I came here specifically to see what you said about Howard's end. To me the biggest plus here is that Bush has lost his last major yes man in the world. Blair is out and now Howard... the air is smelling sweeter every day.

lost in france said...

Congratulations, then, on the result!

Anonymous said...

I came to check your comments on Howard as well. I am thrilled that Bush lost another ally. I am thrilled that another leader who tried to use gays as a wedge issue has gone down to defeat.

Now, if the Democrats would just nominate someone who could unite this country and at the same time lead it to a more inclusive society, to be more environmentally responsible, and be someone with a vision for the future, I could thrill in the power of democracy. Right now I'm not so sure.

d said...

Me too!

The radio station I listen to in the morning (the Rock) talked about the election today and the main point they had was that voters seemed to vote against Howard instead of for Rudd and insinuated it was because Howard had been in office for so long.

They asked listeners to call in and say whether Helen Clarke should now be worried, since she too has been in office for a considerable amount of time.


Anonymous said...

I was all sorts of stoked about the Ozzie elections - up till something like 4.30am PST, at that point mostly waiting to find out if Bennelong had swung over to Maxine McKew. Apparently the verdict is still out on that? (Pending full count of postal votes, but as I understand it, things look to be in her favor...:)

John Howard's said a lot of daft things during his tenure, but his comments earlier this year about Barack Obama just sort of put him firmly in the "Nature's Way of Signaling 'Do Not Touch!' " category for me.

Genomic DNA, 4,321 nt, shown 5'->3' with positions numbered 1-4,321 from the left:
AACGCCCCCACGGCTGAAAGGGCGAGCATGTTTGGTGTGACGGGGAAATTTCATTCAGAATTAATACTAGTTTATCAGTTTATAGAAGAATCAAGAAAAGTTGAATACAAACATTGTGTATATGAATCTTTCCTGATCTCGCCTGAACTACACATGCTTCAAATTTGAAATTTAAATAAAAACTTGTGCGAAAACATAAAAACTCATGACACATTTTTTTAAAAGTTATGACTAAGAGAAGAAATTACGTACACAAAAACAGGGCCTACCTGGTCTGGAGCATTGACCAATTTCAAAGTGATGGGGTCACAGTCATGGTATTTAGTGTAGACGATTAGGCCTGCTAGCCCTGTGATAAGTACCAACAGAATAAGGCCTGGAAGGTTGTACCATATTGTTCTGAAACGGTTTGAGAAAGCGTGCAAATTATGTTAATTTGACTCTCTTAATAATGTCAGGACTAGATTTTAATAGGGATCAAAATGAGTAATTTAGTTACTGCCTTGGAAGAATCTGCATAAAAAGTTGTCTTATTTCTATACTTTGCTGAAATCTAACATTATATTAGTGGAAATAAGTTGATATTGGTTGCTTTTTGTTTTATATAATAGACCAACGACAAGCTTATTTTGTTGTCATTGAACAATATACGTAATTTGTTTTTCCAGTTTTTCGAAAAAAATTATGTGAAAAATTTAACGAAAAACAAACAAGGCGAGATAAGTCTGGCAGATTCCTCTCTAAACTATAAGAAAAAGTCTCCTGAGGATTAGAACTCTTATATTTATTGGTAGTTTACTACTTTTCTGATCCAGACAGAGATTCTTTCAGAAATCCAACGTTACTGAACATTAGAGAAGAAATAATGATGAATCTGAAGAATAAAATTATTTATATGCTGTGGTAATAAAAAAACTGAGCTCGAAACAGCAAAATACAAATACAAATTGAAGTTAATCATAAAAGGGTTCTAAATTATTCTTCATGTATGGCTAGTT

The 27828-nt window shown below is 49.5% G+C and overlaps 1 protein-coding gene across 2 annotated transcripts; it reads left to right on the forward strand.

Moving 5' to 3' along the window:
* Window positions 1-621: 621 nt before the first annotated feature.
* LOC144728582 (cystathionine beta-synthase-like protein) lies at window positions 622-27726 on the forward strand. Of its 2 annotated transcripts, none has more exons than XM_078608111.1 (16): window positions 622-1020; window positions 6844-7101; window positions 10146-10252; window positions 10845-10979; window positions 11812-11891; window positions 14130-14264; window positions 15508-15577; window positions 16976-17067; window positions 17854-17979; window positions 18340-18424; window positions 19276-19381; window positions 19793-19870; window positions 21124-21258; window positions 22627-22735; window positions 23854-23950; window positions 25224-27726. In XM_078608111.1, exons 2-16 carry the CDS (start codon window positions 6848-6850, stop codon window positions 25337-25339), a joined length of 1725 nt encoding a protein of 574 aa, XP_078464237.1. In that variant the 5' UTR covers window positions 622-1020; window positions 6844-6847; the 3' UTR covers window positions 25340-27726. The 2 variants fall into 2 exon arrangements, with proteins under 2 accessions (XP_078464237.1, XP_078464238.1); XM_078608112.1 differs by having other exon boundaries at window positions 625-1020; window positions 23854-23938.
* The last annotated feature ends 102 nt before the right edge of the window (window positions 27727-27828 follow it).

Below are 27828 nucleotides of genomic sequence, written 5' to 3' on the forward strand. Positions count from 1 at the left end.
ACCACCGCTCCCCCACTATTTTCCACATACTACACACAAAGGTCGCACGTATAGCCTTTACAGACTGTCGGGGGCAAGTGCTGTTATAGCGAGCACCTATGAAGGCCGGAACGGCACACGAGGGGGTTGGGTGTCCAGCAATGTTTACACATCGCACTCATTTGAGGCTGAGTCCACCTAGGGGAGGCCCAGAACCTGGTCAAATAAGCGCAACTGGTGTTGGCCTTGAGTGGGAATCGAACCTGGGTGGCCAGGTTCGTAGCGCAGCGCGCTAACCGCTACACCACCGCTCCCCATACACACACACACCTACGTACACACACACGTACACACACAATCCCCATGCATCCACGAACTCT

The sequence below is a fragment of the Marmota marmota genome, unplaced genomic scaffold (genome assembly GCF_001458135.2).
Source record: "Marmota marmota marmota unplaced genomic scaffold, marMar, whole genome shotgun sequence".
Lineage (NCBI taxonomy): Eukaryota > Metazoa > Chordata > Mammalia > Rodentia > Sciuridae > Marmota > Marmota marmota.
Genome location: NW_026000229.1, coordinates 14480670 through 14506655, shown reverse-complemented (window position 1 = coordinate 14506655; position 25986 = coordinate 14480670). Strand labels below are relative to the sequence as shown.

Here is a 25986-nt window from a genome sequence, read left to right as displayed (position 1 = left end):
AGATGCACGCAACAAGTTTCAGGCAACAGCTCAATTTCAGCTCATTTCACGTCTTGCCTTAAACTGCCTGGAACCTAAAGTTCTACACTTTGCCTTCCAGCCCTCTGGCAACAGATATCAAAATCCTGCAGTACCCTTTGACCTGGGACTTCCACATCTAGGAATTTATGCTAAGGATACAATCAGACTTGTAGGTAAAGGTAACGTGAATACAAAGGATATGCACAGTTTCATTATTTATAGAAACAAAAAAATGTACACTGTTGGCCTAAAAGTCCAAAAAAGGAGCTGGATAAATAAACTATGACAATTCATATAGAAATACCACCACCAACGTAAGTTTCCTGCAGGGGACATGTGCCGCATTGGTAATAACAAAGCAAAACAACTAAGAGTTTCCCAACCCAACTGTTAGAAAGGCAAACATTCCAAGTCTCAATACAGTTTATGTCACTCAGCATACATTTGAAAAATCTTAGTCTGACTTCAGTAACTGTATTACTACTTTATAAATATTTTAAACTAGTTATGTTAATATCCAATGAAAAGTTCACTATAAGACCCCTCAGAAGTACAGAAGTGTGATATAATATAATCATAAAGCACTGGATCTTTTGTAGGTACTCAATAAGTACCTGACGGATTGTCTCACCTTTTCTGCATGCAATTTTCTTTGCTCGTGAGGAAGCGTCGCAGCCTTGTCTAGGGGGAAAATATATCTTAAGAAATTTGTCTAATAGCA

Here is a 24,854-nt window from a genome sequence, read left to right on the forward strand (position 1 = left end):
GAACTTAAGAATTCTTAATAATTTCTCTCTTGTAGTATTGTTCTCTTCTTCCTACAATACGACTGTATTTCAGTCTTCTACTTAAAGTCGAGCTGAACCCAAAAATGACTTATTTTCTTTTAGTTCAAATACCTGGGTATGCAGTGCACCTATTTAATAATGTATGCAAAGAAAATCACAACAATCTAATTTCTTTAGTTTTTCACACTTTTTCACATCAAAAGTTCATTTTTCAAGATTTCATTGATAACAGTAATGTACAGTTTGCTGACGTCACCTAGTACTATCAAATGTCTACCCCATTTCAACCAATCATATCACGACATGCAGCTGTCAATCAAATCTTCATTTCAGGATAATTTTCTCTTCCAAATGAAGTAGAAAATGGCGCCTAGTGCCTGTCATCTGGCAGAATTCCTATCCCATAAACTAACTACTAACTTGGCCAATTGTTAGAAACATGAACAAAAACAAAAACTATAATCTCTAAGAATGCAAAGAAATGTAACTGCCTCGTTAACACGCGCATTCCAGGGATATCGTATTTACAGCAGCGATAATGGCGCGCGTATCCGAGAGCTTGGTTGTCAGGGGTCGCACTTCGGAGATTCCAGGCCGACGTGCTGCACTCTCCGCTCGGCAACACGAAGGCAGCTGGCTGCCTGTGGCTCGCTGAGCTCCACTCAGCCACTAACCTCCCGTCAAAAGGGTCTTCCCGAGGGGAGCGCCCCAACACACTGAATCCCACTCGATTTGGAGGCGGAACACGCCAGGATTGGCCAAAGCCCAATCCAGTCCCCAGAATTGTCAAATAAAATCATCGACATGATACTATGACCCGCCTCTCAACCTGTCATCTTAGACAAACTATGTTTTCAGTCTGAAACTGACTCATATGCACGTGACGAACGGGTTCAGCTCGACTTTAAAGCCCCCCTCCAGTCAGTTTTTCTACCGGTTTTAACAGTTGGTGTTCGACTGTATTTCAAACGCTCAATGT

It will be very interesting to see what transpires with the New Zealand elections next year - methinks Ms. Clark has a heckuva row to hoe, but the alternatives may be distasteful enough to keep her in office another term....

Arthur Schenck said...

Mike: Thanks for thinking of me! I completely agree with you, but I'd add that replacing Stephen Harper in Canada would be a good idea, too.

LiF: Thanks! It's definitely good news.

JQP: Thanks for stopping by! I agree with you. I still hope that the Democratic nominee will be the sort of person you described--or becomes that way--but I'm not too optimistic about it.

Dawn: They were only saying what others were. However, no, it wasn't just a vote against Howard, yes, it was a vote for Rudd AND change. I have more to say about all that in today's post.

Dagcentral: Maxine had a big enough lead that it was highly improbable that postal votes would matter. Even John Howard knew that. Right wing politicians and pundits are always going on about postal votes, but they always seem to forget that they're not necessarily all supporting their candidate.

In today's post I talk about how the Aussie elections mean nothing for the NZ elections, though at the moment things are tough for Labour and Helen Clark. But as I always remind people, a year is an awfully long time in politics.